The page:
Fake Eyebrows (Open Thread)

As you’ve no doubt heard, NBC News unearthed a 1992 video of a coked-up-seeming Trump cavorting with serial pedophile Jeffrey Epstein at a party held at Trump’s tacky-ass Florida property. Here’s a still photo from the vid:

I apologize for inflicting Trump’s hideous visage on you, which I generally avoid. But I’m hoping someone can explain Trump’s eyebrows in that photo. They look fake, especially when you see them in motion in the video. Can heavy cocaine use combined with tanning bed and hair product exposure cause alopecia? I remember the early 1990s — the hairdos of the women in the NBC video brought on flashbacks — but I don’t remember fake eyebrows being a thing.

Allegedly, many of the women pictured were Buffalo Bills cheerleaders. In the video, Trump grabs one of them from behind by the pelvis and then smacks her on the ass. I took a quick spin through the mainstream news sites, and all have a blurb about the tape, but it’s not the main story on any site I saw, including NBC, which broke the story.

Since its now fairly unremarkable to view tape of a future POTUS leering at women and aggressively grabbing a cheerleader while yucking it up with a notorious pedophile, I thought I’d explore the weird eyebrows angle. What do y’all think of that pair of caterpillars attached to Trump’s ugly mug? Strange, huh?

Open thread.








CBO on surprise billing bans

The Congressional Budget Office came out yesterday with their cost estimates on Senate Bill 1895 which contains the surprise billing legislation.  Their estimate is that this is big money over a decade with most of the effects happening off of the federal budget:

 

Title I, Ending Surprise Medical Bills. CBO and JCT estimate that, over the 2019-2029 period, enacting title I of S. 1895 would increase revenues by $23.8 billion and reduce direct spending by $1.1 billion, for a total reduction in the deficit of about $24.9 billion over that period.
That estimate accounts for effects on federal subsidies for insurance purchased through the marketplaces and for the effects that arise from lower premiums for employment-based insurance. CBO and JCT estimate that in affected markets in most years, premiums would be just over 1 percent lower than they are projected to be under current law. [MY EMPHASIS]The decline in premiums would occur because the bill would require insurers to reimburse out-of-network providers on the basis of their own median rates for in-network providers (that is, the amount at which half of payment rates are higher and half are lower). Those median rates are  generally lower than the current overall average rates.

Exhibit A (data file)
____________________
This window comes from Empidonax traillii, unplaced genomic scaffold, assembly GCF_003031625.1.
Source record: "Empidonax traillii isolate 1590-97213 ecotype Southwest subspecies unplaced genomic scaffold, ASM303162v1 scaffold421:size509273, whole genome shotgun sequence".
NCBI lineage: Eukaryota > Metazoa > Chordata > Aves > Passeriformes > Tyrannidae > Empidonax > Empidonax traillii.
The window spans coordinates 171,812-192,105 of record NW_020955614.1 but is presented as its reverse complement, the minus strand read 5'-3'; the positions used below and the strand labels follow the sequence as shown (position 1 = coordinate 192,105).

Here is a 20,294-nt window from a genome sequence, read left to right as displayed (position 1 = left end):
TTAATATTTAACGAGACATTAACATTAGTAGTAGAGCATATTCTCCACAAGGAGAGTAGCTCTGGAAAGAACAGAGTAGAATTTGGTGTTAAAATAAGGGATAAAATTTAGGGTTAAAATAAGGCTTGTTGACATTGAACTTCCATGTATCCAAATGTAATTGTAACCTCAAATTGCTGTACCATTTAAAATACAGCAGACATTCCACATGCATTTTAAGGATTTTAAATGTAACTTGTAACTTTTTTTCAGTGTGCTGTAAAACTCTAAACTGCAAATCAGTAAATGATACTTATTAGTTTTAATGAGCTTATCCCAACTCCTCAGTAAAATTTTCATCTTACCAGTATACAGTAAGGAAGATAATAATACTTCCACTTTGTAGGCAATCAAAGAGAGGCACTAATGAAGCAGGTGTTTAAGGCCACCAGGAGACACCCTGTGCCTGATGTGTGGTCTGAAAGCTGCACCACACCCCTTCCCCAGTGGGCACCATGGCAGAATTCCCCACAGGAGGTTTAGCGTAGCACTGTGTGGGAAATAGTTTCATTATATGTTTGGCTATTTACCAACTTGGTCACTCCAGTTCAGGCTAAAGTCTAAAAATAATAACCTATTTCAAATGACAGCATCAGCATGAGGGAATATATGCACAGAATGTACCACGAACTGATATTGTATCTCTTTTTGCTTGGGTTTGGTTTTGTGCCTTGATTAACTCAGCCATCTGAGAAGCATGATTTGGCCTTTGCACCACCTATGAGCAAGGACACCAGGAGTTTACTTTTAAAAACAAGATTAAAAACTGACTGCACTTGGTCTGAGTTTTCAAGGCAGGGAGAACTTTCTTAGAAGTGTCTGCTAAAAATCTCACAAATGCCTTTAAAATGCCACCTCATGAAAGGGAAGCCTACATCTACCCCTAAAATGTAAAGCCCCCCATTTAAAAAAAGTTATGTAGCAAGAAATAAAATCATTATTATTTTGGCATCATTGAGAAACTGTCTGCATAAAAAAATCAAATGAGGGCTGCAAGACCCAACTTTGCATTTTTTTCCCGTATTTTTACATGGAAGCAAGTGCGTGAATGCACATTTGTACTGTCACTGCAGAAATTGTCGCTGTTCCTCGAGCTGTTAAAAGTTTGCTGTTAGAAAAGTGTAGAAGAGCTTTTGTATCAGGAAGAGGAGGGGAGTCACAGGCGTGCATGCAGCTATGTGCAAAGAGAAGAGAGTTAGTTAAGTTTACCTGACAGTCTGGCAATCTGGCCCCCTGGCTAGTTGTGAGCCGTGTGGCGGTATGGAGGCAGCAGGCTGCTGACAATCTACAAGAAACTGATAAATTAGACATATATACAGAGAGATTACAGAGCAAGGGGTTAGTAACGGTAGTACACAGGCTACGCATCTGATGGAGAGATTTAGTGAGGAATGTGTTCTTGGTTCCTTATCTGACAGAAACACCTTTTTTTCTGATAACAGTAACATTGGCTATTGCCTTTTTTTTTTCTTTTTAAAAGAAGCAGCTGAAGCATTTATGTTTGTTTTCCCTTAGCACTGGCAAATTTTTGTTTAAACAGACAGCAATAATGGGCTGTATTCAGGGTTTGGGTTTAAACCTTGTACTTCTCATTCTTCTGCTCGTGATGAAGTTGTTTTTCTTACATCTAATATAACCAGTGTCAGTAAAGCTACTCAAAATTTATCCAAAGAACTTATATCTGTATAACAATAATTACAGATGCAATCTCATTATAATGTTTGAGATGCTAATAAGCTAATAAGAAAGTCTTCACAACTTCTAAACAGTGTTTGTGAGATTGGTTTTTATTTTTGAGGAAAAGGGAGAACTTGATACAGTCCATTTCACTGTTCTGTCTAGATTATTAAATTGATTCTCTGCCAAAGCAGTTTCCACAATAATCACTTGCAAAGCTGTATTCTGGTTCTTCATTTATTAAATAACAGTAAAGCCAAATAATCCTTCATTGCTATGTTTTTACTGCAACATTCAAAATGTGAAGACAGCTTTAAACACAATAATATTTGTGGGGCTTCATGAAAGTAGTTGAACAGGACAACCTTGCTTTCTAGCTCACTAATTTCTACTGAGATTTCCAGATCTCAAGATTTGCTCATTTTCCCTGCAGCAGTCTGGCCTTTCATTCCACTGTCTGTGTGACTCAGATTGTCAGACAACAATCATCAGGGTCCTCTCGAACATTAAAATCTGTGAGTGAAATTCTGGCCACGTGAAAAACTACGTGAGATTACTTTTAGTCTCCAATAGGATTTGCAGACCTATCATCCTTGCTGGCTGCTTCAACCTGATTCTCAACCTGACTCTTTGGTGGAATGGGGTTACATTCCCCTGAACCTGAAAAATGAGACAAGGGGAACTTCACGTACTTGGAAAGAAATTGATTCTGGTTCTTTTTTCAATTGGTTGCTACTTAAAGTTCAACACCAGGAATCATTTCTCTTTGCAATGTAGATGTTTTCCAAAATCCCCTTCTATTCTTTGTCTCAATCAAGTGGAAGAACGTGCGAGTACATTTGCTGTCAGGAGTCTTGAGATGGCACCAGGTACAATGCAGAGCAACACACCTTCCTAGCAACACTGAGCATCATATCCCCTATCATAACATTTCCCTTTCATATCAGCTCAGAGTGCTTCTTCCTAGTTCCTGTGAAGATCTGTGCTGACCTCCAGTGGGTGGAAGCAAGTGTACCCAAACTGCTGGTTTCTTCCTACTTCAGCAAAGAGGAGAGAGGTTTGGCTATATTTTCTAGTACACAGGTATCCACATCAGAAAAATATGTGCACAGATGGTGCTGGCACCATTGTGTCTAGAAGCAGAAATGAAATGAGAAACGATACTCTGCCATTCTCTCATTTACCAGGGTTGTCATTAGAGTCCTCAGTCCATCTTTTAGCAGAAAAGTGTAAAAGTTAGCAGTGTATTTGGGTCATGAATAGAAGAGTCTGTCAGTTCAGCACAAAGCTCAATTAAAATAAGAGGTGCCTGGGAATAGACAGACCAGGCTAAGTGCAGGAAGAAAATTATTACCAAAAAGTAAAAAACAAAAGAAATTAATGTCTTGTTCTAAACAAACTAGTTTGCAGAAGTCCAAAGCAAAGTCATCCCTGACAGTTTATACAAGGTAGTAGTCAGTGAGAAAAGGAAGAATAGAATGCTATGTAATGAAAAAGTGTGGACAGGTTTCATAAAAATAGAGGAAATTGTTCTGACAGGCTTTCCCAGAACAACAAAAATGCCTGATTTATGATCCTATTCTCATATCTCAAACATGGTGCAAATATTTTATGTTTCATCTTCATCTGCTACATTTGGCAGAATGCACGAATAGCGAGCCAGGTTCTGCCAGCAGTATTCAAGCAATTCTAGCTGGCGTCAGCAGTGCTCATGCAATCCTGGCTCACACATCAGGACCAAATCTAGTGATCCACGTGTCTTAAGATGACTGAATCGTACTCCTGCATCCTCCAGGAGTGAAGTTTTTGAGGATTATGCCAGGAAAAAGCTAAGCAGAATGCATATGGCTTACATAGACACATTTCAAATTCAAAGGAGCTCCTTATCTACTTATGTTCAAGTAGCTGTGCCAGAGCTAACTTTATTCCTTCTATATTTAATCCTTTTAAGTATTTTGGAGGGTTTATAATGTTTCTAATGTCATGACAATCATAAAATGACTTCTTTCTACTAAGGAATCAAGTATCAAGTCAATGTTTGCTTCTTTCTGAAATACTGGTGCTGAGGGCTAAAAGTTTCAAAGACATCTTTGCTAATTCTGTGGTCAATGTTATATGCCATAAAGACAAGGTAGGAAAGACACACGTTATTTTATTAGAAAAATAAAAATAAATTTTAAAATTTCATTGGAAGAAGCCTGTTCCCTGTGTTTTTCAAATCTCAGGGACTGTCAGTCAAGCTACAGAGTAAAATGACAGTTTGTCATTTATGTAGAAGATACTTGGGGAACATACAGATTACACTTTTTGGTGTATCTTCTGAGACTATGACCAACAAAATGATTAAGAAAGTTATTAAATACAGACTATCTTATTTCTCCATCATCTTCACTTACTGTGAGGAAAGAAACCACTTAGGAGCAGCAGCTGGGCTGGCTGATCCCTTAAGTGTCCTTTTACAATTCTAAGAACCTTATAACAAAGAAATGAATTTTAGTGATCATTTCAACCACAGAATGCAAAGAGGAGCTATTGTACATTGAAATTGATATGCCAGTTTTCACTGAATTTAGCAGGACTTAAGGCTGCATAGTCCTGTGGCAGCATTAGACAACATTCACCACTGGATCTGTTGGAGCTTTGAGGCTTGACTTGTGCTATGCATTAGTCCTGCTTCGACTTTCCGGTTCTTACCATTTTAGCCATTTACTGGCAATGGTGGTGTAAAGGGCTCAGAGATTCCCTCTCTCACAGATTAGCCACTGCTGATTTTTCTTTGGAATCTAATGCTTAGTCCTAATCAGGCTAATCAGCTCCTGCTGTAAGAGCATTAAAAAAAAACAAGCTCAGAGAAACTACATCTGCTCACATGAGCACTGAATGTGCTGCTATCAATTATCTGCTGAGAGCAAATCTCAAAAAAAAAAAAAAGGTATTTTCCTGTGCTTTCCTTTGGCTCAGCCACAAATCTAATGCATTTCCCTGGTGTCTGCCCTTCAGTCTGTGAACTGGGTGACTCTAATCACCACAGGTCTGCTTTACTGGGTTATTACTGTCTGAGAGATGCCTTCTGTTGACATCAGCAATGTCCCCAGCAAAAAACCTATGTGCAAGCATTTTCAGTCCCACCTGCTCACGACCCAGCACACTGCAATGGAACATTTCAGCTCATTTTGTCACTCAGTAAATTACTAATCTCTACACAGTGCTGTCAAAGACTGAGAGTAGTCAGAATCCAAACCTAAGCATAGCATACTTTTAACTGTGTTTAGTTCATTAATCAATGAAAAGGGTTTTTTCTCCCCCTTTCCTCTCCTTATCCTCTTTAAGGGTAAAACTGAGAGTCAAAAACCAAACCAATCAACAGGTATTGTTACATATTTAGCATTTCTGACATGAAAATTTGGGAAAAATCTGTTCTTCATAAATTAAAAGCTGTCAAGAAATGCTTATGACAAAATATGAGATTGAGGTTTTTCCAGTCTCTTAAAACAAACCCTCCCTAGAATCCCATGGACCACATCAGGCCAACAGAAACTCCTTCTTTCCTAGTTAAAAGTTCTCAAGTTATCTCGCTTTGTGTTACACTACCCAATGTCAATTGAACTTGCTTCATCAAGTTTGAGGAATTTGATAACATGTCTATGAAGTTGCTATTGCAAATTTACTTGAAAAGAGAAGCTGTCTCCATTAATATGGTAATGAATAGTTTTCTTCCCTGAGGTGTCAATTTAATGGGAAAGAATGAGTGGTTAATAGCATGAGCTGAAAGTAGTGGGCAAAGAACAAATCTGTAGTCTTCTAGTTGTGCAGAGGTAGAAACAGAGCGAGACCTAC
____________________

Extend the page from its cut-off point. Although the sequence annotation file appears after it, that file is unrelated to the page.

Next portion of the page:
CBO and JCT anticipate that under S. 1895, in facilities where surprise bills are likely, payment rates would move toward the median and that insurers’ payments to providers currently commanding in-network rates well above the median would drop to more typical amounts.

$25 billion over 10 years is not nothing in any context except the federal budget. Then it is a rounding error.

However the big news is the 1% change in premiums. 1% is not everything but in this context it is not nothing. Using the 2017 National Health Expenditures data (Table 3), this is worth about $11 billion in 2017. Most of this money will be coming out of the pockets of a few specialist categories. Recent evidence shows that surprise billing is concentrated in only a few tax paying entities within these specialty groups so it is effectively pulling a lot of money out of a very few pockets and creating broad and diffuse benefits.

This is a politically fraught dynamic. It is a core assumption of political science that concentrated pain inflicted on well-organized and coherent interests will produce a much bigger reaction than diffuse and general benefits. I think this is especially true when those benefits are part of the submerged welfare state where people don’t believe that they are getting government benefits to begin with.

I expect that there is a strong sense on the Hill to DO SOMETHING but the space of DOING SOMETHING can range from significant minimization of economic rents like in the example above to arbitration with very high anchor points based on billed charges which are completely disconnected from reality. This is where the political fight will land. How much rent will still be paid in 2021?

** I’m meeting with a couple of potential collaborators to suss out a potential paper and drink good beer on this matter soon enough.